The spagetti factory observation suggests that high level expert investment counsel is unmanageable, which is not the case, it just requires a comprehensive understanding of advisory services. Thus, to those that have a high level of understanding of a small aspect of advisory services—advisory services may seem unmanageable, which perpetuates the myth of impossible complexity—placing massive on professional management. Acute knowledge in narrow areas is important for an optimal solution, the problem is there is no context from which an optimal solution can be achieved.

So far, there is no will or laditude to execute on the part of professional management within the industry to advance the necessary innovation to support fiduciary standing so advice is safe, scalable, easy to execute and manage as a high margin business. This is partly beause it places operations staff in an entrapreneurial position in which they feel awkward, in part because it places top management in a position where theymust exercise expert judgement in areas in which they are not familiar and in part stresses the culture of a brokerage business model where brokers are neither accountable or responsible for their recommendations. We all know the right thing to do. Leadership is in short supply, yet a rennaisaance in advisory services awaits which outdates everything that has come before it.

Harvard’s Clayton Christensen observes, the biggest mistake established industries make when faced with industry redefining innovation is to look at innovation in the context of its existing business model, when a new business model is in order. Has the industry’s existing business model become a high cost low value added option which is rapidilt becomming obsolete ? In any case the consumer and the advisor wins, as in a free market there has never been a case where the best interest of the consumer has not prevailed. The trust and confidence of the investing public is in jeapardy—where is principled leadership ?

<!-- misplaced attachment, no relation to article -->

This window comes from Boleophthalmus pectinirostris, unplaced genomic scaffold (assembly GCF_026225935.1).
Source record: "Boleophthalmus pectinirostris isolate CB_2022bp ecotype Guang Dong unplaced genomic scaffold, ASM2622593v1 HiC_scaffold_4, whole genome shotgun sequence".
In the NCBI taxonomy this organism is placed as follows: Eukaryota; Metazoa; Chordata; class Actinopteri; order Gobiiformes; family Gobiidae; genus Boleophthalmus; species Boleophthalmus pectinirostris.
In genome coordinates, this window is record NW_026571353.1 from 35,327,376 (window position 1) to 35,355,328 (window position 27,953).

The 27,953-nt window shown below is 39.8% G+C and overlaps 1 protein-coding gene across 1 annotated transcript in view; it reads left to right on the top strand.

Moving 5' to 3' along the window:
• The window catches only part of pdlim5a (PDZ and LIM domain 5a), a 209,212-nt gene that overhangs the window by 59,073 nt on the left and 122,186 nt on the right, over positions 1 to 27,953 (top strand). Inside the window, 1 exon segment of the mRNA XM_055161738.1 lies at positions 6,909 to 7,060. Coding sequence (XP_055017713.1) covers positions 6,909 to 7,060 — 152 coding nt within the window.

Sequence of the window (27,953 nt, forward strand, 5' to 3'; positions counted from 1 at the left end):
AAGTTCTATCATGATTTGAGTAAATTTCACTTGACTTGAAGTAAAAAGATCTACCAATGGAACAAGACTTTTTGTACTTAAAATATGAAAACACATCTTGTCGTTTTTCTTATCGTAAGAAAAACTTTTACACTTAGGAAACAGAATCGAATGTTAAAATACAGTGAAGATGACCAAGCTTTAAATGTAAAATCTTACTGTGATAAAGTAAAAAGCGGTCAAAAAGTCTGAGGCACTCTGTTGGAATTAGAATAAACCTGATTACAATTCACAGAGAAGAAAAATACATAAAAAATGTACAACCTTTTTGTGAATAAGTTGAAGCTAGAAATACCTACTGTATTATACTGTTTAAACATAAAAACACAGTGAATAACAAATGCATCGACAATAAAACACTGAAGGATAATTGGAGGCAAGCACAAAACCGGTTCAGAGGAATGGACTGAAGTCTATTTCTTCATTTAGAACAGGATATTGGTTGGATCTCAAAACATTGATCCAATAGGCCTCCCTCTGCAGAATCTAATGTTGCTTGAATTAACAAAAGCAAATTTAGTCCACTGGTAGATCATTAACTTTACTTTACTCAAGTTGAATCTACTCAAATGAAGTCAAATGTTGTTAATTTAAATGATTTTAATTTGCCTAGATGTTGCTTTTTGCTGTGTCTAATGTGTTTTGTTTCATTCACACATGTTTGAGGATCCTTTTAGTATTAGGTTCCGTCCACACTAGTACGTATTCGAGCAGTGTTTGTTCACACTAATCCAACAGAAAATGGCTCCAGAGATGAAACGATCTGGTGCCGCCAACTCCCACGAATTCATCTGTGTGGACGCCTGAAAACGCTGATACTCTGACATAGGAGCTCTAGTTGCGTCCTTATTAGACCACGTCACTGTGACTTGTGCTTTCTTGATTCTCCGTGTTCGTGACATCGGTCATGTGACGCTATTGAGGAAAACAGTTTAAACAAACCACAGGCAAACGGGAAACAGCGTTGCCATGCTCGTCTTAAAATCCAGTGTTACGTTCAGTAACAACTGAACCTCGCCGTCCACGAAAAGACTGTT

Peter Giza

Peter Giza

June 26, 2012 — 4:38 PM


I don’t think we are inferring what you state, and I quote:

“here is no will or laditude to execute on the part of professional management within the industry to advance the necessary innovation to support fiduciary standing so advice is safe, scalable, easy to execute and manage as a high margin business”

Note: In this entire context I use the term “firm” to represent any business, not just advisors.

However, having been intimately involved with workflow automation ranging from scheduling fluorescent light bulb change-outs in buildings measured in acreage; cell phone build and configure; to financial services pitch book creation and management; I can tell you that work flows are 75% repetition and 25% ugly, nasty, spaghetti tasks that tend to be highly fixed to the process and/or the firm.

If work flow automation were so simple to put into a neat little box and then copied from one firm to another, the work flow management business wouldn’t have so many consultants pulling down six figure plus salaries.